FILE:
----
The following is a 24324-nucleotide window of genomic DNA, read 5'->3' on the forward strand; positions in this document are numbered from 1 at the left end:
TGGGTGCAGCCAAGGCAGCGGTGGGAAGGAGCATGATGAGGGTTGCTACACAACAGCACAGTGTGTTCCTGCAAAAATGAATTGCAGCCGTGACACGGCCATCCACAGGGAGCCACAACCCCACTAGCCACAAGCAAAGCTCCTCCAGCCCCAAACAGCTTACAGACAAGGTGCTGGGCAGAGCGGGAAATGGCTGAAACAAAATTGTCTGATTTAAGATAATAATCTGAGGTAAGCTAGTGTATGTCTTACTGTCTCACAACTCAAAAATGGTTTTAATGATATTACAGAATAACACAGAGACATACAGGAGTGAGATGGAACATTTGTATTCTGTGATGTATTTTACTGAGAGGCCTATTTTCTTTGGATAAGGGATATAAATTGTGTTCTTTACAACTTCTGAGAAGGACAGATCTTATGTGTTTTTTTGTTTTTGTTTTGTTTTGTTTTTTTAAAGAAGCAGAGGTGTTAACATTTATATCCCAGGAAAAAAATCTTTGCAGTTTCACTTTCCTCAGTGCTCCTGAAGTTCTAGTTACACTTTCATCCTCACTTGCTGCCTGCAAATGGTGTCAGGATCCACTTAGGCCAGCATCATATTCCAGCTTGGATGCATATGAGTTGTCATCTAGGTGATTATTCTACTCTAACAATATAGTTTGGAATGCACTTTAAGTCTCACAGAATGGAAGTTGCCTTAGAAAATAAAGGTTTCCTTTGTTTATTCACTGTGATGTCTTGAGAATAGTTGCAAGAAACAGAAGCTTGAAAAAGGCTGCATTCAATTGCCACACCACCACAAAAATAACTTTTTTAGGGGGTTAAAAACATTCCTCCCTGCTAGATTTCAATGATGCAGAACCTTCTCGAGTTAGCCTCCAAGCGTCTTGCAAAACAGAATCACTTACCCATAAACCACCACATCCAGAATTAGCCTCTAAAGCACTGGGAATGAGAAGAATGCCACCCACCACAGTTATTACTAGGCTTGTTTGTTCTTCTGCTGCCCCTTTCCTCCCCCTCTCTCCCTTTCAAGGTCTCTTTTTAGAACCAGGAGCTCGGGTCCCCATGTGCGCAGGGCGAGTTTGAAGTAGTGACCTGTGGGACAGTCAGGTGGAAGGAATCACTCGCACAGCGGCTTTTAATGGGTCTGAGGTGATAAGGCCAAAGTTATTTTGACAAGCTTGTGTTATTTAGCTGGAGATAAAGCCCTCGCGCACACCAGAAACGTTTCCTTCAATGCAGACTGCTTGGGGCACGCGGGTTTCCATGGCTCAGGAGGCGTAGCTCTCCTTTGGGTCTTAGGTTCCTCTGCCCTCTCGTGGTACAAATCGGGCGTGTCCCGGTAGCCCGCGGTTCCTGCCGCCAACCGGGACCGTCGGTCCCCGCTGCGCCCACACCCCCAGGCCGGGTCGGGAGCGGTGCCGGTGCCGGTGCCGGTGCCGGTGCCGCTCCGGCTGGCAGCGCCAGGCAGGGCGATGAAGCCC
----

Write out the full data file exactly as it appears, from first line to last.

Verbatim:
The following is a 24324-nucleotide window of genomic DNA, read 5'->3' on the forward strand; positions in this document are numbered from 1 at the left end:
TGGGTGCAGCCAAGGCAGCGGTGGGAAGGAGCATGATGAGGGTTGCTACACAACAGCACAGTGTGTTCCTGCAAAAATGAATTGCAGCCGTGACACGGCCATCCACAGGGAGCCACAACCCCACTAGCCACAAGCAAAGCTCCTCCAGCCCCAAACAGCTTACAGACAAGGTGCTGGGCAGAGCGGGAAATGGCTGAAACAAAATTGTCTGATTTAAGATAATAATCTGAGGTAAGCTAGTGTATGTCTTACTGTCTCACAACTCAAAAATGGTTTTAATGATATTACAGAATAACACAGAGACATACAGGAGTGAGATGGAACATTTGTATTCTGTGATGTATTTTACTGAGAGGCCTATTTTCTTTGGATAAGGGATATAAATTGTGTTCTTTACAACTTCTGAGAAGGACAGATCTTATGTGTTTTTTTGTTTTTGTTTTGTTTTGTTTTTTTAAAGAAGCAGAGGTGTTAACATTTATATCCCAGGAAAAAAATCTTTGCAGTTTCACTTTCCTCAGTGCTCCTGAAGTTCTAGTTACACTTTCATCCTCACTTGCTGCCTGCAAATGGTGTCAGGATCCACTTAGGCCAGCATCATATTCCAGCTTGGATGCATATGAGTTGTCATCTAGGTGATTATTCTACTCTAACAATATAGTTTGGAATGCACTTTAAGTCTCACAGAATGGAAGTTGCCTTAGAAAATAAAGGTTTCCTTTGTTTATTCACTGTGATGTCTTGAGAATAGTTGCAAGAAACAGAAGCTTGAAAAAGGCTGCATTCAATTGCCACACCACCACAAAAATAACTTTTTTAGGGGGTTAAAAACATTCCTCCCTGCTAGATTTCAATGATGCAGAACCTTCTCGAGTTAGCCTCCAAGCGTCTTGCAAAACAGAATCACTTACCCATAAACCACCACATCCAGAATTAGCCTCTAAAGCACTGGGAATGAGAAGAATGCCACCCACCACAGTTATTACTAGGCTTGTTTGTTCTTCTGCTGCCCCTTTCCTCCCCCTCTCTCCCTTTCAAGGTCTCTTTTTAGAACCAGGAGCTCGGGTCCCCATGTGCGCAGGGCGAGTTTGAAGTAGTGACCTGTGGGACAGTCAGGTGGAAGGAATCACTCGCACAGCGGCTTTTAATGGGTCTGAGGTGATAAGGCCAAAGTTATTTTGACAAGCTTGTGTTATTTAGCTGGAGATAAAGCCCTCGCGCACACCAGAAACGTTTCCTTCAATGCAGACTGCTTGGGGCACGCGGGTTTCCATGGCTCAGGAGGCGTAGCTCTCCTTTGGGTCTTAGGTTCCTCTGCCCTCTCGTGGTACAAATCGGGCGTGTCCCGGTAGCCCGCGGTTCCTGCCGCCAACCGGGACCGTCGGTCCCCGCTGCGCCCACACCCCCAGGCCGGGTCGGGAGCGGTGCCGGTGCCGGTGCCGGTGCCGGTGCCGCTCCGGCTGGCAGCGCCAGGCAGGGCGATGAAGCCC